After approx. 45 minutes of heating up, take out the baking tray or what you chose without scalding yourself, place the ball or buns inside by gently turning it upside down on it, using a spatula if necessary.
The most butterfingered ones can use baking paper to transfer the ball into the hot cooking medium: to do this I recommend you wetting and squeezing the kitchen paper so as to eliminate any creases, inevitable if it was dry, therefore able to make unaesthetic signs on the bread surface. Use this paper instead of a dry cloth before transferring your dough from the dough board to the basket. But since the dough will not be turned upside down, keep the smooth surface on top
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Just before putting back in the oven, make an incision about 0,5 cm deep with a razor blade or baker’s knife, or a sharp knife; I successfully use the blades of my chopper, holding them at an angle of 45°.
This will allow the air that will form in the bread to exit homogeneously; in the meantime it will allow the temperature to penetrate into the “heart” of the bread: the risk otherwise is to make it crack, or swell on one side and deflate on the other. So do it, but in case you forget it (personal experience) it will not be the end of the world.
For the preparation of carob bread in the form of buns, I do not make any incisions, and I think they always look very good.
To bake the whole loaf, you could cover it with the lid (or its substitute) before closing the oven door (the buns do not need it), but doubling the cooking time.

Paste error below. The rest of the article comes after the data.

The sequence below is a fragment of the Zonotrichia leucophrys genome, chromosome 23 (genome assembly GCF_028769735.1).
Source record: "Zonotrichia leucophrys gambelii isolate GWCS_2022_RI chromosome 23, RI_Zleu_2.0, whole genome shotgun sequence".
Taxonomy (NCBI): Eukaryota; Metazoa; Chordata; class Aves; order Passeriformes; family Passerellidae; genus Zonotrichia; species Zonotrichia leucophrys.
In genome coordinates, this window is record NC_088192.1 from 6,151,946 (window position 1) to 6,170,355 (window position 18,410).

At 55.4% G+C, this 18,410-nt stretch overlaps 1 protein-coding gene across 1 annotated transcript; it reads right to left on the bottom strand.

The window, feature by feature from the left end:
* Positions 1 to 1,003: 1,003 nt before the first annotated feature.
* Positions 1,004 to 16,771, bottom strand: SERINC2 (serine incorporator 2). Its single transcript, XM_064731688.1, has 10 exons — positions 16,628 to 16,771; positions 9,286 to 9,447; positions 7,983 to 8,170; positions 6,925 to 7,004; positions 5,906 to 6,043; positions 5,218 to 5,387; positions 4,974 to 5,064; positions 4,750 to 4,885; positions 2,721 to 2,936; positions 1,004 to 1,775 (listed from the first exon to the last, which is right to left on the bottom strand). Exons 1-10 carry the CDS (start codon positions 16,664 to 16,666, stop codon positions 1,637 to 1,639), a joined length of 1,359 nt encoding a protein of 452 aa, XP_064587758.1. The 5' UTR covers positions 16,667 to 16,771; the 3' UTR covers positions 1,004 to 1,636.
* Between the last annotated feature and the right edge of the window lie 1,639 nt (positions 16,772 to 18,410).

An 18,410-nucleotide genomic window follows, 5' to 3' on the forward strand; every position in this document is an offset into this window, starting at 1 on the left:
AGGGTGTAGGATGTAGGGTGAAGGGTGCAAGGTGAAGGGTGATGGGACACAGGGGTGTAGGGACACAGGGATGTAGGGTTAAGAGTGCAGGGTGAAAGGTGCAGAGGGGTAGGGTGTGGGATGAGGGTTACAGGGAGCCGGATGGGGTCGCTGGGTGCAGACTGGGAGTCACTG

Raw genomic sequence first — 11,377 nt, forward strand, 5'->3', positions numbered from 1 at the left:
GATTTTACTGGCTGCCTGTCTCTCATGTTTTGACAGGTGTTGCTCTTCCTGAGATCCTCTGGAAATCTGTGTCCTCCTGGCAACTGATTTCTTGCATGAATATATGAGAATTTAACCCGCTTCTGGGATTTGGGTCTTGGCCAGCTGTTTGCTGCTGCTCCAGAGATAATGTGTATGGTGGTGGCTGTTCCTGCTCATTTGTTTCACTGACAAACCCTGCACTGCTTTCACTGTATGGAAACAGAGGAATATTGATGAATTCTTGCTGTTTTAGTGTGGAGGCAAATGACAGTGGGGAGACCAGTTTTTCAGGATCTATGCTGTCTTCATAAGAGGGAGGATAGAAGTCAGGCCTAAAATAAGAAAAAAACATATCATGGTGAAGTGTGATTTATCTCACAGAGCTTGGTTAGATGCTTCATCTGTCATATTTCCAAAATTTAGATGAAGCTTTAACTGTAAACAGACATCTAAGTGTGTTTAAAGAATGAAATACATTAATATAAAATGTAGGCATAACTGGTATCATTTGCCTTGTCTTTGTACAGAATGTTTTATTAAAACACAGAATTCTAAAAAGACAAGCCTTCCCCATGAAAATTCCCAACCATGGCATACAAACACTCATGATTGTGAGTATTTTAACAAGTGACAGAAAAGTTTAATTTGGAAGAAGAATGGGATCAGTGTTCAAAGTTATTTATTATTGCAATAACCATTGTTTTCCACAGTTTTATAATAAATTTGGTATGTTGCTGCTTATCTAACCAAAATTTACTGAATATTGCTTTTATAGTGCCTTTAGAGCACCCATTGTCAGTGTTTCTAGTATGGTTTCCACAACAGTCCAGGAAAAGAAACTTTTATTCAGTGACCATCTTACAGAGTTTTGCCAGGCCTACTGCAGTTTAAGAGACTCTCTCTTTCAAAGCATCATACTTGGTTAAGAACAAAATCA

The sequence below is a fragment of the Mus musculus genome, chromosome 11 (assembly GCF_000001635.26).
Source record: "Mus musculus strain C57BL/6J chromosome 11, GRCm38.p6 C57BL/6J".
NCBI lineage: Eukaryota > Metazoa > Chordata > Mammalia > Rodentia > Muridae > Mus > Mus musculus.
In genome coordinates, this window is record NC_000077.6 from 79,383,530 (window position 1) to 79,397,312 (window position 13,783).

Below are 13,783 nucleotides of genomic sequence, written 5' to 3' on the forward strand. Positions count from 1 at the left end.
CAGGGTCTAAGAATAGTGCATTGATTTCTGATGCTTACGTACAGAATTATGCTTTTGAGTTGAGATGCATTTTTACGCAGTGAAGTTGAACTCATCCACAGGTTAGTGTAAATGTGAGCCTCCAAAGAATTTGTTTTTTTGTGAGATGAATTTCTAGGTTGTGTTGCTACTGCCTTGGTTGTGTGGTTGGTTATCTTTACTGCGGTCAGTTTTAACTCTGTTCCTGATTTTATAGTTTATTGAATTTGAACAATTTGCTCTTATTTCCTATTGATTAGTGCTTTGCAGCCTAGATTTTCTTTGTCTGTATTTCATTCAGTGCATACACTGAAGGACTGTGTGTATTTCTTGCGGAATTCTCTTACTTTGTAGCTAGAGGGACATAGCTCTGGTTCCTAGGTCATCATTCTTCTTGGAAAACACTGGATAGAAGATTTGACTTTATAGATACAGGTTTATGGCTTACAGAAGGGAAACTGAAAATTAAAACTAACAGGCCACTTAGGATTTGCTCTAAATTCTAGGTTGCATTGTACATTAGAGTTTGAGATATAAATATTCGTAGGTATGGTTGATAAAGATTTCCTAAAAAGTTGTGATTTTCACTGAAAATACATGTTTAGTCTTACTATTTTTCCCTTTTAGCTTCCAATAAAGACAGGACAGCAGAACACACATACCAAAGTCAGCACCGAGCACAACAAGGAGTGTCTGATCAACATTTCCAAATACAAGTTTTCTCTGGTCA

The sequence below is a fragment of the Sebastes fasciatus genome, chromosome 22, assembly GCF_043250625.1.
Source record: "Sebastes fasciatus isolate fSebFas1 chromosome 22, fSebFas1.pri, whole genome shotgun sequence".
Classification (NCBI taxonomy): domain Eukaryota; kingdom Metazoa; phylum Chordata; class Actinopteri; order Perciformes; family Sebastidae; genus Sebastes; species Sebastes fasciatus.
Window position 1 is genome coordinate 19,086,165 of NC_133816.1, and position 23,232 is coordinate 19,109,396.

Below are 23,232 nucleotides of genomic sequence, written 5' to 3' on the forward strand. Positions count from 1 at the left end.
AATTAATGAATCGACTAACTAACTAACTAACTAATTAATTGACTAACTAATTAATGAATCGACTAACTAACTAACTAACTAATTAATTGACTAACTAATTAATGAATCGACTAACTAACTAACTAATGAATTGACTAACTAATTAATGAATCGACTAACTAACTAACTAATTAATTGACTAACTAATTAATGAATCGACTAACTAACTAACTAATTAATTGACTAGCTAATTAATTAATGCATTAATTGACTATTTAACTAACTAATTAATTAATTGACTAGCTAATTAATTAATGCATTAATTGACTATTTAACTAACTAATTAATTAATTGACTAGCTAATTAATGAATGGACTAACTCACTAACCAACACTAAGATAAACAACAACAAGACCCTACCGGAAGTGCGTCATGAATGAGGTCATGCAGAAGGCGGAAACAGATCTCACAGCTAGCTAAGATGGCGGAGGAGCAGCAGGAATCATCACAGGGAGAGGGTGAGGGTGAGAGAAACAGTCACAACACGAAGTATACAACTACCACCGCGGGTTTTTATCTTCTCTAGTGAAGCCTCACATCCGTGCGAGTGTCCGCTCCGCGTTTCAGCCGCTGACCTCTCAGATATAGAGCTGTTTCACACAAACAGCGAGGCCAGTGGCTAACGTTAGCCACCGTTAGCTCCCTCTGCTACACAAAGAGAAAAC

Furthermore, in order not to leave the buns without steam, I put a grill in the lowest rail of my oven and insert an oven safe dish with water inside on it. This will continue to provide the necessary steam during the first baking phase, which will last 10 minutes at a temperature of 230°C.
The next 12 minutes we will reduce the temperature to 200°C; carob flour contains more sugar so it tends to burn more easily thanks to a stronger Maillard reaction: always check it, especially the first times.
Step number 8
And if you’ve done everything right, you’ll get nicely leavened rolls with a crust that will invite you to take a bite right away!
However, restrain yourself: cutting the bread before it’s completely cooled will return it to you wet inside, which means ruining all your dedicated efforts.
Luckily, unlike a large loaf, buns take less time to cool, and after about an hour they’ll be ready to take to the table.
Enjoy your carob bread and good revolution to all
2) R.W. Owen, R. Haubner, W.E. Hull, G. Erben, B. Spiegelhalder, H. Bartsch, B. Haber,
Isolation and structure elucidation of the major individual polyphenols in carob fibre,
Food and Chemical Toxicology, Volume 41, Issue 12, 2003, Pages 1727-1738, ISSN 0278-6915